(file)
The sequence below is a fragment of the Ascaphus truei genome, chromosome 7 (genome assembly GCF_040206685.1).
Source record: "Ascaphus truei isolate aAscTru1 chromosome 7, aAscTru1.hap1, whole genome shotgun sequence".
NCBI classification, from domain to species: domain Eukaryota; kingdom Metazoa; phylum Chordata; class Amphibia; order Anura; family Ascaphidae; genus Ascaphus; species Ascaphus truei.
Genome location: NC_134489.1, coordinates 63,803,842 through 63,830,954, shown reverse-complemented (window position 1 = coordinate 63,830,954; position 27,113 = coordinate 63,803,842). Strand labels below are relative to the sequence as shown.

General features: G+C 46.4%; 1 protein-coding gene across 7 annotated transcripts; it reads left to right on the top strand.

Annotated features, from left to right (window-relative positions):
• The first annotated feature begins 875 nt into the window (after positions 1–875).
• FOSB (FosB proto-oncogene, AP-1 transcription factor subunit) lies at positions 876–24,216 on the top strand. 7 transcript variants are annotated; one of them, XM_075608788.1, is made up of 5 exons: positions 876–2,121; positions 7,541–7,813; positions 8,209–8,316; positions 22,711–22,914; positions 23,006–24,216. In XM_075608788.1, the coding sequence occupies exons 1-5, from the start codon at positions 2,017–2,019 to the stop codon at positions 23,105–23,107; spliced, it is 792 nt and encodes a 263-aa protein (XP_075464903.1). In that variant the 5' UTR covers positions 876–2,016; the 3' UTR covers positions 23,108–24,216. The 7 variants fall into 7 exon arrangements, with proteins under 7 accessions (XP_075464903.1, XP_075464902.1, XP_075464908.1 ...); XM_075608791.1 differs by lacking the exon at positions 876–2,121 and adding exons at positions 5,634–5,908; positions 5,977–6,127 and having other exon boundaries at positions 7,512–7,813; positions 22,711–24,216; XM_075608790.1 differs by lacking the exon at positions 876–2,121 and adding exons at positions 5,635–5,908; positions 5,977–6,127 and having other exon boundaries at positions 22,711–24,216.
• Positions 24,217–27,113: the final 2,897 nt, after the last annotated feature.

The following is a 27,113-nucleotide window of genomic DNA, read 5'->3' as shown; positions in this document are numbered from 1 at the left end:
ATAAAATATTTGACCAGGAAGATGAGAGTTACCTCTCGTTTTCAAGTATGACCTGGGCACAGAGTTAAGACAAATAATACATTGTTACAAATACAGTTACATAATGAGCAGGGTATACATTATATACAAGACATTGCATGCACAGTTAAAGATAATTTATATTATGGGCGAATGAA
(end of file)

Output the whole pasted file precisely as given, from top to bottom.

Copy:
The sequence below is a fragment of the Ascaphus truei genome, chromosome 7 (genome assembly GCF_040206685.1).
Source record: "Ascaphus truei isolate aAscTru1 chromosome 7, aAscTru1.hap1, whole genome shotgun sequence".
NCBI classification, from domain to species: domain Eukaryota; kingdom Metazoa; phylum Chordata; class Amphibia; order Anura; family Ascaphidae; genus Ascaphus; species Ascaphus truei.
Genome location: NC_134489.1, coordinates 63,803,842 through 63,830,954, shown reverse-complemented (window position 1 = coordinate 63,830,954; position 27,113 = coordinate 63,803,842). Strand labels below are relative to the sequence as shown.

General features: G+C 46.4%; 1 protein-coding gene across 7 annotated transcripts; it reads left to right on the top strand.

Annotated features, from left to right (window-relative positions):
• The first annotated feature begins 875 nt into the window (after positions 1–875).
• FOSB (FosB proto-oncogene, AP-1 transcription factor subunit) lies at positions 876–24,216 on the top strand. 7 transcript variants are annotated; one of them, XM_075608788.1, is made up of 5 exons: positions 876–2,121; positions 7,541–7,813; positions 8,209–8,316; positions 22,711–22,914; positions 23,006–24,216. In XM_075608788.1, the coding sequence occupies exons 1-5, from the start codon at positions 2,017–2,019 to the stop codon at positions 23,105–23,107; spliced, it is 792 nt and encodes a 263-aa protein (XP_075464903.1). In that variant the 5' UTR covers positions 876–2,016; the 3' UTR covers positions 23,108–24,216. The 7 variants fall into 7 exon arrangements, with proteins under 7 accessions (XP_075464903.1, XP_075464902.1, XP_075464908.1 ...); XM_075608791.1 differs by lacking the exon at positions 876–2,121 and adding exons at positions 5,634–5,908; positions 5,977–6,127 and having other exon boundaries at positions 7,512–7,813; positions 22,711–24,216; XM_075608790.1 differs by lacking the exon at positions 876–2,121 and adding exons at positions 5,635–5,908; positions 5,977–6,127 and having other exon boundaries at positions 22,711–24,216.
• Positions 24,217–27,113: the final 2,897 nt, after the last annotated feature.

The following is a 27,113-nucleotide window of genomic DNA, read 5'->3' as shown; positions in this document are numbered from 1 at the left end:
ATAAAATATTTGACCAGGAAGATGAGAGTTACCTCTCGTTTTCAAGTATGACCTGGGCACAGAGTTAAGACAAATAATACATTGTTACAAATACAGTTACATAATGAGCAGGGTATACATTATATACAAGACATTGCATGCACAGTTAAAGATAATTTATATTATGGGCGAATGAA